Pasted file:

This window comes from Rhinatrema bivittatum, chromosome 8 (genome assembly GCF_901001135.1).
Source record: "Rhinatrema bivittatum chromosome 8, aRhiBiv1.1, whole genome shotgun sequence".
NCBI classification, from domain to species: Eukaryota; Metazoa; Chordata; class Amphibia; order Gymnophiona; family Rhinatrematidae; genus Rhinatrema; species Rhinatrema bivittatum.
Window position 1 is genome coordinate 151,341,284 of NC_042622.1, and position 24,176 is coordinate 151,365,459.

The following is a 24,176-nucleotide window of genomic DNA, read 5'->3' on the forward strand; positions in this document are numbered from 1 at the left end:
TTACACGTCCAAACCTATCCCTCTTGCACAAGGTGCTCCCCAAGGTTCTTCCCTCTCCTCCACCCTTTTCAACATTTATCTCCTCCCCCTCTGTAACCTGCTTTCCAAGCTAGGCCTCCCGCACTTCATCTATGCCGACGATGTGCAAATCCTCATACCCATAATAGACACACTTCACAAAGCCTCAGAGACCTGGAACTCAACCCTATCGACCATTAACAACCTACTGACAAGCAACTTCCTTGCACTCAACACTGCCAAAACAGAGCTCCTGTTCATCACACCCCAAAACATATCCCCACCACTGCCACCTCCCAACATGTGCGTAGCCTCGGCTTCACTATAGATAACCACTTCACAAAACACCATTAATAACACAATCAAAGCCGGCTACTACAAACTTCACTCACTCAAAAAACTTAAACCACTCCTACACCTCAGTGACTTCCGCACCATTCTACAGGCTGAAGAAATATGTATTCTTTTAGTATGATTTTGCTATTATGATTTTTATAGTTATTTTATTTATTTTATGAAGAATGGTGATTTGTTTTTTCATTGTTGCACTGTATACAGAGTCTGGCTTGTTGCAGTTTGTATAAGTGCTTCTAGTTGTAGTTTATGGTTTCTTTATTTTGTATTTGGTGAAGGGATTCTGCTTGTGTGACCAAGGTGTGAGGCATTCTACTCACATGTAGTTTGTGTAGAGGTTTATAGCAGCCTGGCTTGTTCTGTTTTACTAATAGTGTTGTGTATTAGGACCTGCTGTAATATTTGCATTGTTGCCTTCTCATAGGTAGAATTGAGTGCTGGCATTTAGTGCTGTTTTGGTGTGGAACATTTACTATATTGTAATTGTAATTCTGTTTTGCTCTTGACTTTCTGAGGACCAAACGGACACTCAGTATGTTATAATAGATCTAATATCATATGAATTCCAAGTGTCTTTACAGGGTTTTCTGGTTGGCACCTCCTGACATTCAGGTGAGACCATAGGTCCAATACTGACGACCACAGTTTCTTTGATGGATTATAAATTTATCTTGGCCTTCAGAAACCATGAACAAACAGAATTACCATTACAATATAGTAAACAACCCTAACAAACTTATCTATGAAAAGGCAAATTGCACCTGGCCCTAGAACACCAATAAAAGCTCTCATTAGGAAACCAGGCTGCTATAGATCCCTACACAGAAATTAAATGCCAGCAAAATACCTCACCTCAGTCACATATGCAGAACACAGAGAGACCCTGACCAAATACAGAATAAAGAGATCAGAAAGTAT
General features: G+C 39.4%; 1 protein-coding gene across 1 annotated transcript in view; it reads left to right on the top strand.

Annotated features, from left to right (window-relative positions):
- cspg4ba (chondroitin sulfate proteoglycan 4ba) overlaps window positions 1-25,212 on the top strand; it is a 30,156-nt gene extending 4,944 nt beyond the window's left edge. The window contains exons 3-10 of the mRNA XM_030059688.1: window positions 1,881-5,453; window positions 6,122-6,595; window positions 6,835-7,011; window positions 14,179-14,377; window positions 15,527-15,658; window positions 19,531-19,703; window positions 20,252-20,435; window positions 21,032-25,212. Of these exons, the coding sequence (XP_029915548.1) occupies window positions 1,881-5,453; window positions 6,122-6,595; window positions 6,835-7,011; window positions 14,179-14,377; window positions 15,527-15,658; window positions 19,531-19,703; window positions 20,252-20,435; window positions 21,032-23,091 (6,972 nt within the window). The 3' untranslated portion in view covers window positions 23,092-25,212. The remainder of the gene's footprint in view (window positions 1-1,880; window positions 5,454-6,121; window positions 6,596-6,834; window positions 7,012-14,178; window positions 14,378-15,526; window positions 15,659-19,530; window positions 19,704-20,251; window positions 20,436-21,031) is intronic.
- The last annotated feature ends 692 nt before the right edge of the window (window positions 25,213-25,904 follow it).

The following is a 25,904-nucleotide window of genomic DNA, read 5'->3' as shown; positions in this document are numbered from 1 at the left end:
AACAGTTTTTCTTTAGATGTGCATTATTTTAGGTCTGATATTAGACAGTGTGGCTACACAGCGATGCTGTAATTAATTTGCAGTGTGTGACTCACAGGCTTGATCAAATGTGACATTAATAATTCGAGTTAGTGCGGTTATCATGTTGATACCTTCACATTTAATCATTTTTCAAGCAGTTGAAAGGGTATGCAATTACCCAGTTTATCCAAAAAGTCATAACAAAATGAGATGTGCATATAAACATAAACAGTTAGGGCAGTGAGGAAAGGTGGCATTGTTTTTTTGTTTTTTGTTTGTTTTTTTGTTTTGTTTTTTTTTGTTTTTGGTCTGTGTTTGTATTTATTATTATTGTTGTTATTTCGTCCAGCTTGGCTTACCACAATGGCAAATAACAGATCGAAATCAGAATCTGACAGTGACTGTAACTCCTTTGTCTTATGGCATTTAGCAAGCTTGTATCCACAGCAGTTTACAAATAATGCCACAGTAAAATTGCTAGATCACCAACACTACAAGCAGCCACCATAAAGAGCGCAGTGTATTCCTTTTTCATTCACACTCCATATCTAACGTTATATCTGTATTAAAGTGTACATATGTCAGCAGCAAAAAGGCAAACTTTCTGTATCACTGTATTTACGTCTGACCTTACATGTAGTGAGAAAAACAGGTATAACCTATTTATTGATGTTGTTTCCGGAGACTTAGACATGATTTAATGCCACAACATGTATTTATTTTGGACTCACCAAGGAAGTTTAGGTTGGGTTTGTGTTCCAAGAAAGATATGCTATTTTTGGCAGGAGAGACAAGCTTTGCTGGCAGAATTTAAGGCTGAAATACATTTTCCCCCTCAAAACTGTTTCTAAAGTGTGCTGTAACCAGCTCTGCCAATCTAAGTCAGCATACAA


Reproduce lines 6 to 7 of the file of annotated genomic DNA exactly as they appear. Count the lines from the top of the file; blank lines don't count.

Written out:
TTACACGTCCAAACCTATCCCTCTTGCACAAGGTGCTCCCCAAGGTTCTTCCCTCTCCTCCACCCTTTTCAACATTTATCTCCTCCCCCTCTGTAACCTGCTTTCCAAGCTAGGCCTCCCGCACTTCATCTATGCCGACGATGTGCAAATCCTCATACCCATAATAGACACACTTCACAAAGCCTCAGAGACCTGGAACTCAACCCTATCGACCATTAACAACCTACTGACAAGCAACTTCCTTGCACTCAACACTGCCAAAACAGAGCTCCTGTTCATCACACCCCAAAACATATCCCCACCACTGCCACCTCCCAACATGTGCGTAGCCTCGGCTTCACTATAGATAACCACTTCACAAAACACCATTAATAACACAATCAAAGCCGGCTACTACAAACTTCACTCACTCAAAAAACTTAAACCACTCCTACACCTCAGTGACTTCCGCACCATTCTACAGGCTGAAGAAATATGTATTCTTTTAGTATGATTTTGCTATTATGATTTTTATAGTTATTTTATTTATTTTATGAAGAATGGTGATTTGTTTTTTCATTGTTGCACTGTATACAGAGTCTGGCTTGTTGCAGTTTGTATAAGTGCTTCTAGTTGTAGTTTATGGTTTCTTTATTTTGTATTTGGTGAAGGGATTCTGCTTGTGTGACCAAGGTGTGAGGCATTCTACTCACATGTAGTTTGTGTAGAGGTTTATAGCAGCCTGGCTTGTTCTGTTTTACTAATAGTGTTGTGTATTAGGACCTGCTGTAATATTTGCATTGTTGCCTTCTCATAGGTAGAATTGAGTGCTGGCATTTAGTGCTGTTTTGGTGTGGAACATTTACTATATTGTAATTGTAATTCTGTTTTGCTCTTGACTTTCTGAGGACCAAACGGACACTCAGTATGTTATAATAGATCTAATATCATATGAATTCCAAGTGTCTTTACAGGGTTTTCTGGTTGGCACCTCCTGACATTCAGGTGAGACCATAGGTCCAATACTGACGACCACAGTTTCTTTGATGGATTATAAATTTATCTTGGCCTTCAGAAACCATGAACAAACAGAATTACCATTACAATATAGTAAACAACCCTAACAAACTTATCTATGAAAAGGCAAATTGCACCTGGCCCTAGAACACCAATAAAAGCTCTCATTAGGAAACCAGGCTGCTATAGATCCCTACACAGAAATTAAATGCCAGCAAAATACCTCACCTCAGTCACATATGCAGAACACAGAGAGACCCTGACCAAATACAGAATAAAGAGATCAGAAAGTAT
General features: G+C 39.4%; 1 protein-coding gene across 1 annotated transcript in view; it reads left to right on the top strand.